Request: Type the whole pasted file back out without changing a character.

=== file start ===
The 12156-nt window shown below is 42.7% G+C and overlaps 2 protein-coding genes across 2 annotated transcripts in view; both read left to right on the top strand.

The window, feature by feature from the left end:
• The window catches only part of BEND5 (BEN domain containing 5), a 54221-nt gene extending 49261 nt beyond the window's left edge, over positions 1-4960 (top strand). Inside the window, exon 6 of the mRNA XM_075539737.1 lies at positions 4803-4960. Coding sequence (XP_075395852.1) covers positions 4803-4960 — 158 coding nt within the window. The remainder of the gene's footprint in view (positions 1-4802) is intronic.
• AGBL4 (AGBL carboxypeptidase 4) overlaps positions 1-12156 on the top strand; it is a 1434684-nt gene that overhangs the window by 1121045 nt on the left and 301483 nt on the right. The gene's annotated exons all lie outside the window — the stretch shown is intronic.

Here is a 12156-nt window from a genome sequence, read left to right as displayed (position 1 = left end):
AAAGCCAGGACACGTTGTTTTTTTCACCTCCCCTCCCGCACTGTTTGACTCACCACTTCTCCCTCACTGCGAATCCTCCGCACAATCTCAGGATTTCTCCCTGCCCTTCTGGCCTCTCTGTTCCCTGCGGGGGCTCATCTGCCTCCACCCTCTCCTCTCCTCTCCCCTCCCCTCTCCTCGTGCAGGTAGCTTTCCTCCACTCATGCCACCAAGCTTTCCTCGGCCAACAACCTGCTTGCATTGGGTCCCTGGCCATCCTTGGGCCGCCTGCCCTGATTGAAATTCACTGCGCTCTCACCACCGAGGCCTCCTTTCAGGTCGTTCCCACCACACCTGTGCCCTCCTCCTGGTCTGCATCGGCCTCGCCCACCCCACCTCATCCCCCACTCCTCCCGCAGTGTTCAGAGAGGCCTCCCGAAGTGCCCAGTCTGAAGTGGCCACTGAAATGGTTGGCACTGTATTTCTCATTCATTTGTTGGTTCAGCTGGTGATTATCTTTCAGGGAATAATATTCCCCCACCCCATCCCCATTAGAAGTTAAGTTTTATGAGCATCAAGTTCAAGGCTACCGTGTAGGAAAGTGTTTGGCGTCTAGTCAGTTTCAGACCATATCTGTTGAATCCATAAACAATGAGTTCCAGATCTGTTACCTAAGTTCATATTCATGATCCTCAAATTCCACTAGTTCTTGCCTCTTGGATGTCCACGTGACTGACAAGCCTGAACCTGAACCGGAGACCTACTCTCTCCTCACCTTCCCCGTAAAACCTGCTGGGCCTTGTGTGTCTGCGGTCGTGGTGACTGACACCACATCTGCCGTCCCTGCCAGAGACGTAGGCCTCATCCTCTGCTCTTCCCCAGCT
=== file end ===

The 12156-nt window shown below is 42.7% G+C and overlaps 2 protein-coding genes across 2 annotated transcripts in view; both read left to right on the top strand.

The window, feature by feature from the left end:
• The window catches only part of BEND5 (BEN domain containing 5), a 54221-nt gene extending 49261 nt beyond the window's left edge, over positions 1-4960 (top strand). Inside the window, exon 6 of the mRNA XM_075539737.1 lies at positions 4803-4960. Coding sequence (XP_075395852.1) covers positions 4803-4960 — 158 coding nt within the window. The remainder of the gene's footprint in view (positions 1-4802) is intronic.
• AGBL4 (AGBL carboxypeptidase 4) overlaps positions 1-12156 on the top strand; it is a 1434684-nt gene that overhangs the window by 1121045 nt on the left and 301483 nt on the right. The gene's annotated exons all lie outside the window — the stretch shown is intronic.

Here is a 12156-nt window from a genome sequence, read left to right as displayed (position 1 = left end):
AAAGCCAGGACACGTTGTTTTTTTCACCTCCCCTCCCGCACTGTTTGACTCACCACTTCTCCCTCACTGCGAATCCTCCGCACAATCTCAGGATTTCTCCCTGCCCTTCTGGCCTCTCTGTTCCCTGCGGGGGCTCATCTGCCTCCACCCTCTCCTCTCCTCTCCCCTCCCCTCTCCTCGTGCAGGTAGCTTTCCTCCACTCATGCCACCAAGCTTTCCTCGGCCAACAACCTGCTTGCATTGGGTCCCTGGCCATCCTTGGGCCGCCTGCCCTGATTGAAATTCACTGCGCTCTCACCACCGAGGCCTCCTTTCAGGTCGTTCCCACCACACCTGTGCCCTCCTCCTGGTCTGCATCGGCCTCGCCCACCCCACCTCATCCCCCACTCCTCCCGCAGTGTTCAGAGAGGCCTCCCGAAGTGCCCAGTCTGAAGTGGCCACTGAAATGGTTGGCACTGTATTTCTCATTCATTTGTTGGTTCAGCTGGTGATTATCTTTCAGGGAATAATATTCCCCCACCCCATCCCCATTAGAAGTTAAGTTTTATGAGCATCAAGTTCAAGGCTACCGTGTAGGAAAGTGTTTGGCGTCTAGTCAGTTTCAGACCATATCTGTTGAATCCATAAACAATGAGTTCCAGATCTGTTACCTAAGTTCATATTCATGATCCTCAAATTCCACTAGTTCTTGCCTCTTGGATGTCCACGTGACTGACAAGCCTGAACCTGAACCGGAGACCTACTCTCTCCTCACCTTCCCCGTAAAACCTGCTGGGCCTTGTGTGTCTGCGGTCGTGGTGACTGACACCACATCTGCCGTCCCTGCCAGAGACGTAGGCCTCATCCTCTGCTCTTCCCCAGCT